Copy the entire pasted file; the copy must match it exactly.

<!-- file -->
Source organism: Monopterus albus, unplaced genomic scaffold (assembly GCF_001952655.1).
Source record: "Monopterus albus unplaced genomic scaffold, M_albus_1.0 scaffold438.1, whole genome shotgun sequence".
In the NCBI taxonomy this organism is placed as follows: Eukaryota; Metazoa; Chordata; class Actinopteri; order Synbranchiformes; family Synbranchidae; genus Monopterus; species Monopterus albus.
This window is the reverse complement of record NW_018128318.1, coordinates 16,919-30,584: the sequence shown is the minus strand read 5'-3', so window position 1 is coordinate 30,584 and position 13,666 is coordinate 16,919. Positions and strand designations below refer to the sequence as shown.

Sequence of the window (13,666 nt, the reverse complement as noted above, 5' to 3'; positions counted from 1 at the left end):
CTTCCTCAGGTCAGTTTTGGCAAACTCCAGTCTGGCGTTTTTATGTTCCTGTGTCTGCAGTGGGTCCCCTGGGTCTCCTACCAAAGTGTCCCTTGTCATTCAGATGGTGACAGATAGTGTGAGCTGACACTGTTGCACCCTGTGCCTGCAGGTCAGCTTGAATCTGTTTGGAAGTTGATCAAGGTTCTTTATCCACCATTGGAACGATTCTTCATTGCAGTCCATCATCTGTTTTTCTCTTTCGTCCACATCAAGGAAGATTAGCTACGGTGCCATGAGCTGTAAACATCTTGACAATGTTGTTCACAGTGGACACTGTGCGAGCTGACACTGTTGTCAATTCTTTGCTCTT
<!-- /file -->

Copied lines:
Source organism: Monopterus albus, unplaced genomic scaffold (assembly GCF_001952655.1).
Source record: "Monopterus albus unplaced genomic scaffold, M_albus_1.0 scaffold438.1, whole genome shotgun sequence".
In the NCBI taxonomy this organism is placed as follows: Eukaryota; Metazoa; Chordata; class Actinopteri; order Synbranchiformes; family Synbranchidae; genus Monopterus; species Monopterus albus.
This window is the reverse complement of record NW_018128318.1, coordinates 16,919-30,584: the sequence shown is the minus strand read 5'-3', so window position 1 is coordinate 30,584 and position 13,666 is coordinate 16,919. Positions and strand designations below refer to the sequence as shown.

Sequence of the window (13,666 nt, the reverse complement as noted above, 5' to 3'; positions counted from 1 at the left end):
CTTCCTCAGGTCAGTTTTGGCAAACTCCAGTCTGGCGTTTTTATGTTCCTGTGTCTGCAGTGGGTCCCCTGGGTCTCCTACCAAAGTGTCCCTTGTCATTCAGATGGTGACAGATAGTGTGAGCTGACACTGTTGCACCCTGTGCCTGCAGGTCAGCTTGAATCTGTTTGGAAGTTGATCAAGGTTCTTTATCCACCATTGGAACGATTCTTCATTGCAGTCCATCATCTGTTTTTCTCTTTCGTCCACATCAAGGAAGATTAGCTACGGTGCCATGAGCTGTAAACATCTTGACAATGTTGTTCACAGTGGACACTGTGCGAGCTGACACTGTTGTCAATTCTTTGCTCTT